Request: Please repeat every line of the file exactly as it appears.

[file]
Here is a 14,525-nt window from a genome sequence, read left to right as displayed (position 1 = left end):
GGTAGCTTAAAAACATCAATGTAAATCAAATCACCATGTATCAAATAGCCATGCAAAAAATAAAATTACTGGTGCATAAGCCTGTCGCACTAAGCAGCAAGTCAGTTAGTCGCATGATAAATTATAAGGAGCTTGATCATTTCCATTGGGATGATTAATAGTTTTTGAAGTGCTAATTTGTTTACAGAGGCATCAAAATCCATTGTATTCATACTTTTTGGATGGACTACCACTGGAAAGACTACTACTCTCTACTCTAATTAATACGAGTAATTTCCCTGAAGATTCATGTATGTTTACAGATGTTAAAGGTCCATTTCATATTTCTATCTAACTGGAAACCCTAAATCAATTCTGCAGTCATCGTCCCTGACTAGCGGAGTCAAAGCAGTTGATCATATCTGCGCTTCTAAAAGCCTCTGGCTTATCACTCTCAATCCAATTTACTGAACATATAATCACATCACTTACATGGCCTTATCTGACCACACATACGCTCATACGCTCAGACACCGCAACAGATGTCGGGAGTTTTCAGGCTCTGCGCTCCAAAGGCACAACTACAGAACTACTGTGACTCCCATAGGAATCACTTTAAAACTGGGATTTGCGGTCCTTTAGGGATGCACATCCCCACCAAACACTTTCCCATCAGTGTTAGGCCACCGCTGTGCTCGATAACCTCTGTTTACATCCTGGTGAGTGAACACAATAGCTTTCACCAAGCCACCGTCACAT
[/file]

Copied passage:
Here is a 14,525-nt window from a genome sequence, read left to right as displayed (position 1 = left end):
GGTAGCTTAAAAACATCAATGTAAATCAAATCACCATGTATCAAATAGCCATGCAAAAAATAAAATTACTGGTGCATAAGCCTGTCGCACTAAGCAGCAAGTCAGTTAGTCGCATGATAAATTATAAGGAGCTTGATCATTTCCATTGGGATGATTAATAGTTTTTGAAGTGCTAATTTGTTTACAGAGGCATCAAAATCCATTGTATTCATACTTTTTGGATGGACTACCACTGGAAAGACTACTACTCTCTACTCTAATTAATACGAGTAATTTCCCTGAAGATTCATGTATGTTTACAGATGTTAAAGGTCCATTTCATATTTCTATCTAACTGGAAACCCTAAATCAATTCTGCAGTCATCGTCCCTGACTAGCGGAGTCAAAGCAGTTGATCATATCTGCGCTTCTAAAAGCCTCTGGCTTATCACTCTCAATCCAATTTACTGAACATATAATCACATCACTTACATGGCCTTATCTGACCACACATACGCTCATACGCTCAGACACCGCAACAGATGTCGGGAGTTTTCAGGCTCTGCGCTCCAAAGGCACAACTACAGAACTACTGTGACTCCCATAGGAATCACTTTAAAACTGGGATTTGCGGTCCTTTAGGGATGCACATCCCCACCAAACACTTTCCCATCAGTGTTAGGCCACCGCTGTGCTCGATAACCTCTGTTTACATCCTGGTGAGTGAACACAATAGCTTTCACCAAGCCACCGTCACAT